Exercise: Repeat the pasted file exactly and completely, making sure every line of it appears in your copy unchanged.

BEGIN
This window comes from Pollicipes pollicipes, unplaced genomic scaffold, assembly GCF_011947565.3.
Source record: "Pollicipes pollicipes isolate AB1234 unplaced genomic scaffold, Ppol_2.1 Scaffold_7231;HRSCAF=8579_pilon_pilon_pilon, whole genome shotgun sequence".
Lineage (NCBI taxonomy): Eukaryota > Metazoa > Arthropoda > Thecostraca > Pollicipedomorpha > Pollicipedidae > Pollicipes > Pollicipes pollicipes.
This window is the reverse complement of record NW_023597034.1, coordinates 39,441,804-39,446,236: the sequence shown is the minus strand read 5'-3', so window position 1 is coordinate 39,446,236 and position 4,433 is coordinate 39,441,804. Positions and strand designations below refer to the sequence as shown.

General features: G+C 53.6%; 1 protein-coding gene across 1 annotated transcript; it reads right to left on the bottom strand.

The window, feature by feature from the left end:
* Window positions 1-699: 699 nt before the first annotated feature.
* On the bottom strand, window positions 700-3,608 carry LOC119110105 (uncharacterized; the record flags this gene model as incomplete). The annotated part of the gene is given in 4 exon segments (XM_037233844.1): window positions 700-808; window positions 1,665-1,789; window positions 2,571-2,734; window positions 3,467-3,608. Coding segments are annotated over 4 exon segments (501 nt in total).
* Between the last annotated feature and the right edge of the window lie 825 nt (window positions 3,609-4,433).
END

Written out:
This window comes from Pollicipes pollicipes, unplaced genomic scaffold, assembly GCF_011947565.3.
Source record: "Pollicipes pollicipes isolate AB1234 unplaced genomic scaffold, Ppol_2.1 Scaffold_7231;HRSCAF=8579_pilon_pilon_pilon, whole genome shotgun sequence".
Lineage (NCBI taxonomy): Eukaryota > Metazoa > Arthropoda > Thecostraca > Pollicipedomorpha > Pollicipedidae > Pollicipes > Pollicipes pollicipes.
This window is the reverse complement of record NW_023597034.1, coordinates 39,441,804-39,446,236: the sequence shown is the minus strand read 5'-3', so window position 1 is coordinate 39,446,236 and position 4,433 is coordinate 39,441,804. Positions and strand designations below refer to the sequence as shown.

General features: G+C 53.6%; 1 protein-coding gene across 1 annotated transcript; it reads right to left on the bottom strand.

The window, feature by feature from the left end:
* Window positions 1-699: 699 nt before the first annotated feature.
* On the bottom strand, window positions 700-3,608 carry LOC119110105 (uncharacterized; the record flags this gene model as incomplete). The annotated part of the gene is given in 4 exon segments (XM_037233844.1): window positions 700-808; window positions 1,665-1,789; window positions 2,571-2,734; window positions 3,467-3,608. Coding segments are annotated over 4 exon segments (501 nt in total).
* Between the last annotated feature and the right edge of the window lie 825 nt (window positions 3,609-4,433).